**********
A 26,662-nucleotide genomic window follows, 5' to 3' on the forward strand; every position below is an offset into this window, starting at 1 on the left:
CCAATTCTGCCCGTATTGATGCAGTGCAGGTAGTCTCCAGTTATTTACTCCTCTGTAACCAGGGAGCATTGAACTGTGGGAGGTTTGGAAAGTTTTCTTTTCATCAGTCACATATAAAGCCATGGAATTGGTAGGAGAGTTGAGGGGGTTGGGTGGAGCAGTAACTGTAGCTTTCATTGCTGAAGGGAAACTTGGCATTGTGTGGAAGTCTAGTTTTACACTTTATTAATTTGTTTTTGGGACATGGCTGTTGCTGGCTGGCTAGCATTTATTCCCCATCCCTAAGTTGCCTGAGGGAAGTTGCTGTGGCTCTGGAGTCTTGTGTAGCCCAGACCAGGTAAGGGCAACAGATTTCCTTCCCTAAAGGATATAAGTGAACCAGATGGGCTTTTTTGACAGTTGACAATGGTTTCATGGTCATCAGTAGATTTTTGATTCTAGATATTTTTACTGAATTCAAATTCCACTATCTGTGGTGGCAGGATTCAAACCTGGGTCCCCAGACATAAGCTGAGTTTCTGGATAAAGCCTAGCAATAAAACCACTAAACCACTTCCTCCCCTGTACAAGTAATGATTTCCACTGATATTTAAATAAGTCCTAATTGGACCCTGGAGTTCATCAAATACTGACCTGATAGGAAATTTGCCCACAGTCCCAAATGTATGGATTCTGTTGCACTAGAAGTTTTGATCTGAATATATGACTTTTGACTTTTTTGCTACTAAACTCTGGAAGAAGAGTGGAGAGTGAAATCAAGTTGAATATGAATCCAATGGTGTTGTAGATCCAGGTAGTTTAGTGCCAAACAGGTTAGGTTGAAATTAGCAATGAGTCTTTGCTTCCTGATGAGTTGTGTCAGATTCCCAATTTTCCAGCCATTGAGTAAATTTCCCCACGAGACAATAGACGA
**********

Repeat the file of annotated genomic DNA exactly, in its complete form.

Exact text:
A 26,662-nucleotide genomic window follows, 5' to 3' on the forward strand; every position below is an offset into this window, starting at 1 on the left:
CCAATTCTGCCCGTATTGATGCAGTGCAGGTAGTCTCCAGTTATTTACTCCTCTGTAACCAGGGAGCATTGAACTGTGGGAGGTTTGGAAAGTTTTCTTTTCATCAGTCACATATAAAGCCATGGAATTGGTAGGAGAGTTGAGGGGGTTGGGTGGAGCAGTAACTGTAGCTTTCATTGCTGAAGGGAAACTTGGCATTGTGTGGAAGTCTAGTTTTACACTTTATTAATTTGTTTTTGGGACATGGCTGTTGCTGGCTGGCTAGCATTTATTCCCCATCCCTAAGTTGCCTGAGGGAAGTTGCTGTGGCTCTGGAGTCTTGTGTAGCCCAGACCAGGTAAGGGCAACAGATTTCCTTCCCTAAAGGATATAAGTGAACCAGATGGGCTTTTTTGACAGTTGACAATGGTTTCATGGTCATCAGTAGATTTTTGATTCTAGATATTTTTACTGAATTCAAATTCCACTATCTGTGGTGGCAGGATTCAAACCTGGGTCCCCAGACATAAGCTGAGTTTCTGGATAAAGCCTAGCAATAAAACCACTAAACCACTTCCTCCCCTGTACAAGTAATGATTTCCACTGATATTTAAATAAGTCCTAATTGGACCCTGGAGTTCATCAAATACTGACCTGATAGGAAATTTGCCCACAGTCCCAAATGTATGGATTCTGTTGCACTAGAAGTTTTGATCTGAATATATGACTTTTGACTTTTTTGCTACTAAACTCTGGAAGAAGAGTGGAGAGTGAAATCAAGTTGAATATGAATCCAATGGTGTTGTAGATCCAGGTAGTTTAGTGCCAAACAGGTTAGGTTGAAATTAGCAATGAGTCTTTGCTTCCTGATGAGTTGTGTCAGATTCCCAATTTTCCAGCCATTGAGTAAATTTCCCCACGAGACAATAGACGA